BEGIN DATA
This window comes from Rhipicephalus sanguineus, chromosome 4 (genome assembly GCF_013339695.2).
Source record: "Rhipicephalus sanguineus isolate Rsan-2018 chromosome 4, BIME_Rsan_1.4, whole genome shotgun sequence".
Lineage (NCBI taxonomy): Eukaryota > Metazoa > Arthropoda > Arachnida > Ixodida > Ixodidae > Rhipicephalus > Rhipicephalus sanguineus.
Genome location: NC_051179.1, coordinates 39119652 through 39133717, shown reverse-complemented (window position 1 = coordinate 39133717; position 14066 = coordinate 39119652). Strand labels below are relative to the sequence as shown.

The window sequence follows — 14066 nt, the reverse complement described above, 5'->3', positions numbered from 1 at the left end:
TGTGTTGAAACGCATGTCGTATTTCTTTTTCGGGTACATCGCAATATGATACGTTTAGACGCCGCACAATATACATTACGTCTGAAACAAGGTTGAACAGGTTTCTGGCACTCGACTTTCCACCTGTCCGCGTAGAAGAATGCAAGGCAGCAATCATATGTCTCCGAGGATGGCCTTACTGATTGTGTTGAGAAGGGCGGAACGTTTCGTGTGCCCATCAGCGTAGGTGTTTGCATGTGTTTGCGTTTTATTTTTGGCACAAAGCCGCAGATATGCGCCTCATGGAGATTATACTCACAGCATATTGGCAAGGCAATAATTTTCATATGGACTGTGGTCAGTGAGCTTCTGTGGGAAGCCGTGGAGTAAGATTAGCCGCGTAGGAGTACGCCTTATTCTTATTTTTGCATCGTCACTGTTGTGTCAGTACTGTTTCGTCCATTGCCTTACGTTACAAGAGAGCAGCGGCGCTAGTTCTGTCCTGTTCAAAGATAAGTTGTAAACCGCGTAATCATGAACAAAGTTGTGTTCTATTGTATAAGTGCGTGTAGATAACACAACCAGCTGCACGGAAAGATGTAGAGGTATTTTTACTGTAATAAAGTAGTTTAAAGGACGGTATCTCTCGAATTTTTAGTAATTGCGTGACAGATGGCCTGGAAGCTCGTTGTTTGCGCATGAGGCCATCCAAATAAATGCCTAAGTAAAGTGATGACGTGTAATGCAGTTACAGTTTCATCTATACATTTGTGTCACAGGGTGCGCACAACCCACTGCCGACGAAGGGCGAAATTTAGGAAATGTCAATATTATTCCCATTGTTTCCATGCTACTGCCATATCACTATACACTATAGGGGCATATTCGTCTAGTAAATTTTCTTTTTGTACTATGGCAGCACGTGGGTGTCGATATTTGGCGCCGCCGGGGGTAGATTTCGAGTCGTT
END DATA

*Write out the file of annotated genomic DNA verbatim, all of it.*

This window comes from Rhipicephalus sanguineus, chromosome 4 (genome assembly GCF_013339695.2).
Source record: "Rhipicephalus sanguineus isolate Rsan-2018 chromosome 4, BIME_Rsan_1.4, whole genome shotgun sequence".
Lineage (NCBI taxonomy): Eukaryota > Metazoa > Arthropoda > Arachnida > Ixodida > Ixodidae > Rhipicephalus > Rhipicephalus sanguineus.
Genome location: NC_051179.1, coordinates 39119652 through 39133717, shown reverse-complemented (window position 1 = coordinate 39133717; position 14066 = coordinate 39119652). Strand labels below are relative to the sequence as shown.

The window sequence follows — 14066 nt, the reverse complement described above, 5'->3', positions numbered from 1 at the left end:
TGTGTTGAAACGCATGTCGTATTTCTTTTTCGGGTACATCGCAATATGATACGTTTAGACGCCGCACAATATACATTACGTCTGAAACAAGGTTGAACAGGTTTCTGGCACTCGACTTTCCACCTGTCCGCGTAGAAGAATGCAAGGCAGCAATCATATGTCTCCGAGGATGGCCTTACTGATTGTGTTGAGAAGGGCGGAACGTTTCGTGTGCCCATCAGCGTAGGTGTTTGCATGTGTTTGCGTTTTATTTTTGGCACAAAGCCGCAGATATGCGCCTCATGGAGATTATACTCACAGCATATTGGCAAGGCAATAATTTTCATATGGACTGTGGTCAGTGAGCTTCTGTGGGAAGCCGTGGAGTAAGATTAGCCGCGTAGGAGTACGCCTTATTCTTATTTTTGCATCGTCACTGTTGTGTCAGTACTGTTTCGTCCATTGCCTTACGTTACAAGAGAGCAGCGGCGCTAGTTCTGTCCTGTTCAAAGATAAGTTGTAAACCGCGTAATCATGAACAAAGTTGTGTTCTATTGTATAAGTGCGTGTAGATAACACAACCAGCTGCACGGAAAGATGTAGAGGTATTTTTACTGTAATAAAGTAGTTTAAAGGACGGTATCTCTCGAATTTTTAGTAATTGCGTGACAGATGGCCTGGAAGCTCGTTGTTTGCGCATGAGGCCATCCAAATAAATGCCTAAGTAAAGTGATGACGTGTAATGCAGTTACAGTTTCATCTATACATTTGTGTCACAGGGTGCGCACAACCCACTGCCGACGAAGGGCGAAATTTAGGAAATGTCAATATTATTCCCATTGTTTCCATGCTACTGCCATATCACTATACACTATAGGGGCATATTCGTCTAGTAAATTTTCTTTTTGTACTATGGCAGCACGTGGGTGTCGATATTTGGCGCCGCCGGGGGTAGATTTCGAGTCGTT